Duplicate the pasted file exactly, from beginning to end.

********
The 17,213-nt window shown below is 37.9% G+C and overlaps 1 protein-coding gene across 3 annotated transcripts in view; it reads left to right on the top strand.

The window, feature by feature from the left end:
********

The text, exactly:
The 17,213-nt window shown below is 37.9% G+C and overlaps 1 protein-coding gene across 3 annotated transcripts in view; it reads left to right on the top strand.

The window, feature by feature from the left end: